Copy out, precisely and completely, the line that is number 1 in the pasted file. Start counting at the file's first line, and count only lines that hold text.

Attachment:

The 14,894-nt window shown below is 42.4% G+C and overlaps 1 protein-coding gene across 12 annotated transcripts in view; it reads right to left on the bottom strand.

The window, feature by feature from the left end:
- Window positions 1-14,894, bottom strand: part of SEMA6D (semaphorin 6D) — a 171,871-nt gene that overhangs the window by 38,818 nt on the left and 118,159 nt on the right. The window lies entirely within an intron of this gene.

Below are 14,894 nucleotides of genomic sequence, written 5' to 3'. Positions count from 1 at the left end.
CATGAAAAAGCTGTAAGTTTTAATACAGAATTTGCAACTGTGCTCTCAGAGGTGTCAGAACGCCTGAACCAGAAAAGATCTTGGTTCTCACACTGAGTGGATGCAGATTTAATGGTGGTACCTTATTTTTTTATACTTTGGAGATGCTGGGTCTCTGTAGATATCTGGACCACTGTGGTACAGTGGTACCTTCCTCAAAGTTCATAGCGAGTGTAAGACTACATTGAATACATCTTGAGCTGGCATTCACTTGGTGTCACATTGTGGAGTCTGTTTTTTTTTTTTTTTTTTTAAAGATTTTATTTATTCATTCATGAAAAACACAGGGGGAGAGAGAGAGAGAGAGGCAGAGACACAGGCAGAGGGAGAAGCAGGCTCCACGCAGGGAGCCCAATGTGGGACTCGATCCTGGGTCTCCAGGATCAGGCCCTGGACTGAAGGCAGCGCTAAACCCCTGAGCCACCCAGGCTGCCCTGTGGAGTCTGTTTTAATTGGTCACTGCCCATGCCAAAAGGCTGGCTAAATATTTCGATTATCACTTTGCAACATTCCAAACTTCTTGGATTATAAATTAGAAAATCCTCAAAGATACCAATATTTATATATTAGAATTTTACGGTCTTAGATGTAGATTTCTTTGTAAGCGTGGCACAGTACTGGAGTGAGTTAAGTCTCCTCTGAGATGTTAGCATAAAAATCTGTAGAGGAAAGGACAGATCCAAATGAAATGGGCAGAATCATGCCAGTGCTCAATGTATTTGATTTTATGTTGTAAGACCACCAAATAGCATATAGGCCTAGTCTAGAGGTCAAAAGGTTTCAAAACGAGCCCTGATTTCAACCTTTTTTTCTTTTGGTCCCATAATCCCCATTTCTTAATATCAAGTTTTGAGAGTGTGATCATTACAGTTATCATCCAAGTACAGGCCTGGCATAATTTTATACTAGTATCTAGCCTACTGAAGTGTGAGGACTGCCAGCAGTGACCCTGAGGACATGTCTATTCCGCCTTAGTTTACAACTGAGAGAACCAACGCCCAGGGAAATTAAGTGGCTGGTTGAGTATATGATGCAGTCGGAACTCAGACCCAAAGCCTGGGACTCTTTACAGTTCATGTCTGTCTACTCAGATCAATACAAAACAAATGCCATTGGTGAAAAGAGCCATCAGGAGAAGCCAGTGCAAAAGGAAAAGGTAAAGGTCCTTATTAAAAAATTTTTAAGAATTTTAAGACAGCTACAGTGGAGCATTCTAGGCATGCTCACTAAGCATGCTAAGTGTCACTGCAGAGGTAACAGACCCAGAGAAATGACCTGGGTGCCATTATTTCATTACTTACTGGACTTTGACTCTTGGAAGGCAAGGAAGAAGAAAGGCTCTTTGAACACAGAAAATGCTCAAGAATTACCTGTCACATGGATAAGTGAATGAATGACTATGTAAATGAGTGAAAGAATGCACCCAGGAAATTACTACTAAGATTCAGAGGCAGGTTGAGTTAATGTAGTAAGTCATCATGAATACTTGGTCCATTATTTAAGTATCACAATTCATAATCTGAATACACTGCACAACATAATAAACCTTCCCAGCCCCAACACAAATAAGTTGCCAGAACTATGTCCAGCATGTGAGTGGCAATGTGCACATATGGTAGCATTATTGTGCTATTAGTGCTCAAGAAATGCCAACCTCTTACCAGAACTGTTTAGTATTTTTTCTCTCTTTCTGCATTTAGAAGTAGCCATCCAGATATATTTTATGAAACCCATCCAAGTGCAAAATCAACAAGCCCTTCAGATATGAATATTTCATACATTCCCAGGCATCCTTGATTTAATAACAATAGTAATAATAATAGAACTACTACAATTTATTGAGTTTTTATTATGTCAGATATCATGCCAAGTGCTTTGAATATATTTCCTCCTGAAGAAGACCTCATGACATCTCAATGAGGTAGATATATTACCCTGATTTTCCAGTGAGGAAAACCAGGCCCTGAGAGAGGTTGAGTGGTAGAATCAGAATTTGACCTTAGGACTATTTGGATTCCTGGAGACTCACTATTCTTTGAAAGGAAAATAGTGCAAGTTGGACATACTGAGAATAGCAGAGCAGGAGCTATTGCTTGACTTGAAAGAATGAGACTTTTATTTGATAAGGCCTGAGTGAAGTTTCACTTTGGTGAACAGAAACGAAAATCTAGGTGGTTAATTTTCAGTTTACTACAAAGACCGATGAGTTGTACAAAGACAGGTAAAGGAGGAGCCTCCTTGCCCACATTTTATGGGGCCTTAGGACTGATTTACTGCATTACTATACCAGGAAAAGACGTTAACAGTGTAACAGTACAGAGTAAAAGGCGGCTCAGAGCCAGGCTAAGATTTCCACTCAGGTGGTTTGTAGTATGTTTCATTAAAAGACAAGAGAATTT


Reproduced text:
The 14,894-nt window shown below is 42.4% G+C and overlaps 1 protein-coding gene across 12 annotated transcripts in view; it reads right to left on the bottom strand.